• All 3 Missouri GOP Senate Candidates Stumped When Asked To Identify The Minimum Wage – Three Missouri Republicans running to take on Sen. Claire McCaskill (D-MO) in November were asked during a radio debate on KMOX what the federal minimum wage is and whether they would vote to increase it. None of the three knew what the minimum wage [was], but all knew that they would vote against increasing it, regardless. The candidates’ explanations for not wanting to raise the minimum wage ranged from nonsensical (Brunner said his business gave “better than the minimum benefits”) to extreme, with Akin calling for scrapping the minimum wage altogether. “I don’t think the government should be setting prices on wages in any way shape or form,” said Akin. Steelman was opposed to raising the minimum wage because she “think[s] it’s high enough as it is.” [...] Perhaps explaining their ignorance of the current minimum wage is the fact that none of the three candidates personally live anywhere near it.


  • First Day of Spring Vernal Equinox 2012 – Spring begins in the Northern Hemisphere on March 20, 2012, at 1:14 A.M. (EDT).
  • Spring Arrives with Equinox Tuesday, Earliest in More Than a Century - Across much of the United States, this has been an unusually mild winter, especially for those living east of the Mississippi. Not a few people have noted that spring seems to have come early this year. Of course, in a meteorological sense that could be true, but in 2012 it will also be true in an astronomical sense as well, because this year spring will make its earliest arrival since the late 19th century: 1896, to be exact.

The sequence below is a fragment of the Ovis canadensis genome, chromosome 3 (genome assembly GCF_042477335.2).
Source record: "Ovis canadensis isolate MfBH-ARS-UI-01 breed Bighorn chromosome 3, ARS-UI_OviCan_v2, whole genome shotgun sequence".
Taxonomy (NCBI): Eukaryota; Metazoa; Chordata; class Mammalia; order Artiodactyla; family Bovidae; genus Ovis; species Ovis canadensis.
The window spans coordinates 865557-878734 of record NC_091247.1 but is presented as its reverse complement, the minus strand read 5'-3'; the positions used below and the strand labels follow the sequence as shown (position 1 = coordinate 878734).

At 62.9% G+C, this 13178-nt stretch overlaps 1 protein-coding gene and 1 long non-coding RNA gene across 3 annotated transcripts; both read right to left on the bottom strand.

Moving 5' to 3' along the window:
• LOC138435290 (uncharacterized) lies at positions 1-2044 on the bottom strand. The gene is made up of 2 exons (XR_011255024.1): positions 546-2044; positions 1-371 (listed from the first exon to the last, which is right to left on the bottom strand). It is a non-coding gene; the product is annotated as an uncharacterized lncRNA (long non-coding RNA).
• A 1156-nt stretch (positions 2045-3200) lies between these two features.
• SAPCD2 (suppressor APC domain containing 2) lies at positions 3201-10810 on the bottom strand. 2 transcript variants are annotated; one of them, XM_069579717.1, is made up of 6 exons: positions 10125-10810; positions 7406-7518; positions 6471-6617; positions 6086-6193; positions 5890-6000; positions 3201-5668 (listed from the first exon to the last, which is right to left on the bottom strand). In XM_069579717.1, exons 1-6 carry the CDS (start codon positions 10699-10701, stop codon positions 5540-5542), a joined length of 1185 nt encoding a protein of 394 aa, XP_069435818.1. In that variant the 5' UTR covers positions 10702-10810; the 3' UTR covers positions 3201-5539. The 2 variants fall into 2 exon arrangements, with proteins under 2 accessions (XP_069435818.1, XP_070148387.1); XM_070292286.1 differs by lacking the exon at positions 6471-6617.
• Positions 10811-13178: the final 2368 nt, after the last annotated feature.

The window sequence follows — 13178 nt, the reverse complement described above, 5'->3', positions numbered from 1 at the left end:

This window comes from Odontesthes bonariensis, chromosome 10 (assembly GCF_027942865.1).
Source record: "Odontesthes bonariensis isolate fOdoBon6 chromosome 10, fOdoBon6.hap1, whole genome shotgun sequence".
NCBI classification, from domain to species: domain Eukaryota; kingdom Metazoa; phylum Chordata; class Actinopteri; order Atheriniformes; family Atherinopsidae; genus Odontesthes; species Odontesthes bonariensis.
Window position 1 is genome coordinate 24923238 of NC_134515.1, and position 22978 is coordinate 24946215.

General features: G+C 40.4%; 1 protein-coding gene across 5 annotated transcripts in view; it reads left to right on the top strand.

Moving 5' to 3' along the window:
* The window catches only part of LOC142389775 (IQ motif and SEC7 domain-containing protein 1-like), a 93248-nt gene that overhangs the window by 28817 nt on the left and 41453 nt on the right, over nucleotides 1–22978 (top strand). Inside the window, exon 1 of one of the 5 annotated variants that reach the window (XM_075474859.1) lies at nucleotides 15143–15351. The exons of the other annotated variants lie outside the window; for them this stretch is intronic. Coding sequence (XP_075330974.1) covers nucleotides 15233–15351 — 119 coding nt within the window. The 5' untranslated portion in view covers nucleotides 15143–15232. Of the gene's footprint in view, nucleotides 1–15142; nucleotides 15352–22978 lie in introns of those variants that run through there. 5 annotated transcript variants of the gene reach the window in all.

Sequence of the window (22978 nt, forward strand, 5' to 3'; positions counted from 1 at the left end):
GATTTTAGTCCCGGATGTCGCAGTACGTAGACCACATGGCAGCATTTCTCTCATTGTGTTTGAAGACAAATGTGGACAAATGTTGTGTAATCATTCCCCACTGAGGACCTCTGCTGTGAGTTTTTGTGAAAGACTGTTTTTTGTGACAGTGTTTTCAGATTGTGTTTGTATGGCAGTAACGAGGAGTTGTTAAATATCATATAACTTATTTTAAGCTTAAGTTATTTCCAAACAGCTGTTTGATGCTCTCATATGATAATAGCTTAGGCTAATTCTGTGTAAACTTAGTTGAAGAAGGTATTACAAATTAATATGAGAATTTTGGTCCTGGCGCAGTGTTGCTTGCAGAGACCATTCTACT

• GOOD IDEAS: Brits to See How Taxes Are Spent - LONDON—Every British taxpayer is to receive a personal statement detailing exactly how their taxes are being spent as part of the government’s drive to make the tax system easier to understand and more transparent.Treasury chief George Osborne is expected to announce in tomorrow’s budget that Britain’s 20 million taxpayers will receive the annual statements from 2014. [...] The statements will set out how much income tax and National Insurance—workers’ contribution toward the state-funded health system—each taxpayer contributes. It will also break down the main areas of spending on public services and how much of the taxpayer’s contribution goes on each.

The Republican Party’s game plan: do nothing, say nothing, grab headlines anyway